A new process for capturing carbon dioxide from the atmosphere and turning it into usable liquid fuel has been commercialized and scaled up. Originally invented ten years ago, the process uses a unique catalyst to bond hydrogen in water with CO2 in the air to form methanol, a useful liquid chemical that can be burned in combustion engines or used to manufacture more complex chemical compounds. The key to making this a viable industry is the low cost of solar power, which is sufficient energy input ...
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DNA SAVES THE WELFARE STATE
Published on: 18 February 2016   1 Comment
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You can thank grandpa for those wonderful genes of yours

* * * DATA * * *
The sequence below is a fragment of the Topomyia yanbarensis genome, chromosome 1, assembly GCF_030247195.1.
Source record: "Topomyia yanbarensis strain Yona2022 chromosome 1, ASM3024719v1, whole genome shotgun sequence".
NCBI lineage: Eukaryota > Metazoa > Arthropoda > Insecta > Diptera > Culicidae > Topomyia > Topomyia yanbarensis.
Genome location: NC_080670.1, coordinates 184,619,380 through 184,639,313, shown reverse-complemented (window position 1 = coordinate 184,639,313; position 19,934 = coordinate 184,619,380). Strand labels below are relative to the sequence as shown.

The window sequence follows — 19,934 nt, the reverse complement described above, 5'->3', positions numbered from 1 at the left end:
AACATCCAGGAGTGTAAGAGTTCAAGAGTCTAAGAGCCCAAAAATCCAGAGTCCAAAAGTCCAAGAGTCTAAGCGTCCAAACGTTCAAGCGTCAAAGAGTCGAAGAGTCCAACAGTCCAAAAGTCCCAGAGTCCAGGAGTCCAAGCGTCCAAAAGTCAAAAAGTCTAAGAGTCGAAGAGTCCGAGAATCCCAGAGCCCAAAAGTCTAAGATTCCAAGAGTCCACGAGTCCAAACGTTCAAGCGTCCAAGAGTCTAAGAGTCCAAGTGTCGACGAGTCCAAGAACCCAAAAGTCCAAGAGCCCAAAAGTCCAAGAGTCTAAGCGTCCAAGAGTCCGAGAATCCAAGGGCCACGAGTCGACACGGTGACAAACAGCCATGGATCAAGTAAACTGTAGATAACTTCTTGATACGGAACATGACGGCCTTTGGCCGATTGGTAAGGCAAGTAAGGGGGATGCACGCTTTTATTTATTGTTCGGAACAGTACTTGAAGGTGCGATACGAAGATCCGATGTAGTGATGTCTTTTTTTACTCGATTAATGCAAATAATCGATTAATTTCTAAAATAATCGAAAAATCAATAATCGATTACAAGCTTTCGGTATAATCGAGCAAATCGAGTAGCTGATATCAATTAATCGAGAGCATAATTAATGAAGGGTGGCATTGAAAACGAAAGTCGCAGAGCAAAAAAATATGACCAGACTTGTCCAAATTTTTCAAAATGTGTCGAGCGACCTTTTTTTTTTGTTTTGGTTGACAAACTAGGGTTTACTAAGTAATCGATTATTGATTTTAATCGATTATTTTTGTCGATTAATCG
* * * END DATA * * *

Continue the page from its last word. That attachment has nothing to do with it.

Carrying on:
Dateline: 3 March 2019
Globalization and mostly-free movement of people has been all well and good so far, but when some localities are being inundated by masses looking for the Italian Dream or the life of plenty in Portugal, it's only a matter of time before a tipping point is reached. After the migrant influx of the 20/teens, EU bureaucrats are having a tough time; too many people, too few resources. Now, several governments have started to add a genetic component to their immigration programs in order to cope with ...
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SOLID HYDROGEN BREAKS THE RULES OF PHYSICS
Published on: 21 January 2016  
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Hydrogen compressed beyond a liquid into a metallic state is the ultimate super conductor
Dateline: 25 January 2035